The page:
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What If I’m Partly At Fault for my Car Accident Injury?

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What If I’m Partly At Fault for my Car Accident Injury?

What If I’m Partly At Fault for my Car Accident Injury?

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In many car accident cases, determining fault is a fairly simple case. For example, if one driver was intoxicated and slammed into another vehicle, the injured party could demonstrate that the drunk driver was at fault, solely due to his or her intoxication.

But other times, a determination of liability may be more difficult; this is especially the case if both drivers were somewhat negligent, contributing to the accident. Here, however, one question remains: if you were partly at fault for your car accident, can you still recover compensation in a personal injury claim?

Pennsylvania Law – Comparative Negligence

Pennsylvania follows the doctrine of comparative negligence. This means that if your case is taken to trial and a jury reviews the facts of the accident, they are empowered to apportion fault and reduce any damage award based upon a comparative analysis of the negligence of both parties. But keep in mind, a jury may decide you receive no compensation if you were more negligent than the defendant.

Here is an example of how this legal principle works: let’s say a jury decides to award you $100,000 for an auto accident in which you were struck by a distracted driver. However, the jury determines your comparative negligence was 30 percent because you were texting at the time of the wreck. This means your $100,000 award would be reduced by $30,000 resulting in a recovery of $70,000. Additionally, since the jury found your negligence was only 30 percent and the defendant’s negligence was 70 percent, you will get that damage award. If, on the other hand, the jury assessed your negligence at 60 percent, you would be prohibited from recovering anything since your negligence cannot be higher than the defendant’s negligence. In fact, according to Pennsylvania law, if you are found to be more than 50 percent at fault for an accident, you will be unable to seek compensatory damages.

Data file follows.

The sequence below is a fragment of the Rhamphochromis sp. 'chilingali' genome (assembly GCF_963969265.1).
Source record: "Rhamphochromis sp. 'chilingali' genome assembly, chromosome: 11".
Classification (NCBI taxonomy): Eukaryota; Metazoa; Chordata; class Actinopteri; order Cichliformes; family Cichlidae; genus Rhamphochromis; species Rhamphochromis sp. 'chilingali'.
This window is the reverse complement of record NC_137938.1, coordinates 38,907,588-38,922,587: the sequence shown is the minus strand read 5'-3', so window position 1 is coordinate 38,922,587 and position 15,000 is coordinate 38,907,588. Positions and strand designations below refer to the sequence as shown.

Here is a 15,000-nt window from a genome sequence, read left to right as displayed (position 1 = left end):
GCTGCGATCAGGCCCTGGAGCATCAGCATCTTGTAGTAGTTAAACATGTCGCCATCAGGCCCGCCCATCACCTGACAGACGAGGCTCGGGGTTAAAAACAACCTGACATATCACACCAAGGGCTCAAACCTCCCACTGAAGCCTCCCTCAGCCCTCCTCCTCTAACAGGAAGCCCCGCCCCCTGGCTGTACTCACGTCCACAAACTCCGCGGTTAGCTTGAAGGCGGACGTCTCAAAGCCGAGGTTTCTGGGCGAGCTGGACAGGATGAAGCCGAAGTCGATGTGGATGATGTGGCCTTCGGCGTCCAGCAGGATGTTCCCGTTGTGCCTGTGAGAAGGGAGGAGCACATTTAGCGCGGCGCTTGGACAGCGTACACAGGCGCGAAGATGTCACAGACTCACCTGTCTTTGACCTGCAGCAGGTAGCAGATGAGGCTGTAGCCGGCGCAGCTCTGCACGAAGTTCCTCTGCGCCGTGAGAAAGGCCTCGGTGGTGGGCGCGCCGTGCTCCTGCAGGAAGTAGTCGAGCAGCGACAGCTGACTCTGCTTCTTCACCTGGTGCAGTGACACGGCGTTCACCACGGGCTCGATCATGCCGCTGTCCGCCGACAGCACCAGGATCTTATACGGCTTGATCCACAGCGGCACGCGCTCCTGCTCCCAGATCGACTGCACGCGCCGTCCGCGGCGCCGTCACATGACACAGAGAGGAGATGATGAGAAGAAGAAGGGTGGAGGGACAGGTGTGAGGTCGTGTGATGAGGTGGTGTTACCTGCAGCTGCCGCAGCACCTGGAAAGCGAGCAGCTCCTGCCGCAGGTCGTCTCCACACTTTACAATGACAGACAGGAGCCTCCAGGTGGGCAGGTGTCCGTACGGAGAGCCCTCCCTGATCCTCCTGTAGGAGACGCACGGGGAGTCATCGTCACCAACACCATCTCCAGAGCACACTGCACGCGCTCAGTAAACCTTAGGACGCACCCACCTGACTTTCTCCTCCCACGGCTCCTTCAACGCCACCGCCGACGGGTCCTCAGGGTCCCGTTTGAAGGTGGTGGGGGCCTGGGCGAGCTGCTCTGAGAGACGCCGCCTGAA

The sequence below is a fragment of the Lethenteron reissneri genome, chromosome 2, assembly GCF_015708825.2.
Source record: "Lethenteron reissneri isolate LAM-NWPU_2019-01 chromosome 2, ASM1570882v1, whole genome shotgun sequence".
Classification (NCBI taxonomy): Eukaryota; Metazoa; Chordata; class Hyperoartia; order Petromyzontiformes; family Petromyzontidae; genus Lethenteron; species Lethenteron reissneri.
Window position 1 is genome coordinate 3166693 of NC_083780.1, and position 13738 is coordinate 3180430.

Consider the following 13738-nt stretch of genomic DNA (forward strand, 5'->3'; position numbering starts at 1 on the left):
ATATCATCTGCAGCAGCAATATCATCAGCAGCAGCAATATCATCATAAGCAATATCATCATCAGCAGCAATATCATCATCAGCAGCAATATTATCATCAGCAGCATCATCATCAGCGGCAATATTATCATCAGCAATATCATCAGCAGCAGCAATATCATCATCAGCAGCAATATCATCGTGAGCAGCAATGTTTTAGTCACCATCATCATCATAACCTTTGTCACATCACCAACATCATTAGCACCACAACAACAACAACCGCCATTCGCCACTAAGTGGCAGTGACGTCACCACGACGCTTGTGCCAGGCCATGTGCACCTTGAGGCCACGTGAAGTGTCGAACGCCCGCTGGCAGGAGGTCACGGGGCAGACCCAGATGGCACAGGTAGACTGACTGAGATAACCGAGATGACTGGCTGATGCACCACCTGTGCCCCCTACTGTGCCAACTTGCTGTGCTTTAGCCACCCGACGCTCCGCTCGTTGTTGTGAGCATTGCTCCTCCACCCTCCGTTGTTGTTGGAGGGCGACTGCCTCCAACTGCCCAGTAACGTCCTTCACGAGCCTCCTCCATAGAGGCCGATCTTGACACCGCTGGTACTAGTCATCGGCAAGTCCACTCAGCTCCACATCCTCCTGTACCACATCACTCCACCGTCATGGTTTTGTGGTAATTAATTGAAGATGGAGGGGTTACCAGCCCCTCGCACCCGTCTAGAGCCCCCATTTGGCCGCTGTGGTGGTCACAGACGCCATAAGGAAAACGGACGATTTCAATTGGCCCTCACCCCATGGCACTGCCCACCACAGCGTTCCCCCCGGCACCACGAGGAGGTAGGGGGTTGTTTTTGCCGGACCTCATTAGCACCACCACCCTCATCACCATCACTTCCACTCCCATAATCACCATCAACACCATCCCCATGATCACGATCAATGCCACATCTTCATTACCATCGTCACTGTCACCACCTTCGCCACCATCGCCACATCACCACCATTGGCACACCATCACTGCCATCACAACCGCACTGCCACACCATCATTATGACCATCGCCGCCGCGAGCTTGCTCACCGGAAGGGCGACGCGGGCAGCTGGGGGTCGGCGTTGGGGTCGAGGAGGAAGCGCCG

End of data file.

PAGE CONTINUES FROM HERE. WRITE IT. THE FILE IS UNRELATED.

Establishing Negligence is Necessary in a Philadelphia Personal Injury Case

If you hire a Philadelphia personal injury lawyer and attempt to recover through an injury claim, you have the burden of establishing the negligence of the defendant. Negligence is the wrongdoing, or inaction, of the other party (or parties) resulting in you suffering an injury. All personal injury claims are rooted in negligent conduct.

As mentioned, Pennsylvania is a comparative negligence state. Most states follow some form of comparative negligence, but a minority of states apply contributory negligence. This is a much harsher negligence standard, which states that if the plaintiff contributed to their injury, even by as small as 1 percent, they cannot pursue damages through a personal injury claim. Fortunately, Pennsylvania has not followed this standard of negligence. Instead, an injured party can be partly at fault and still recover damages through a personal injury claim.

How Fault is Determined

Fault is usually assigned to the party found to have acted negligently or recklessly (the party whose actions were beyond the established boundaries of reasonably safe behavior, or that did not comport with the duty of care owed to the injured party).

The evidence surrounding the incident usually establishes fault. This evidence may include the police report and whether one party was issued a traffic citation, the account of an eyewitness, the statements of both parties, etc.

Contact a Philadelphia Personal Injury Lawyer Today

If you or a loved one was seriously hurt in an auto accident, contact The Pearce Law Firm. Even if you think you were partly at fault for the wreck, you may still be able to recover financially for your medical bills, lost wages, and pain and suffering. Contact our Philadelphia car accident injury law firm today for a free consultation.

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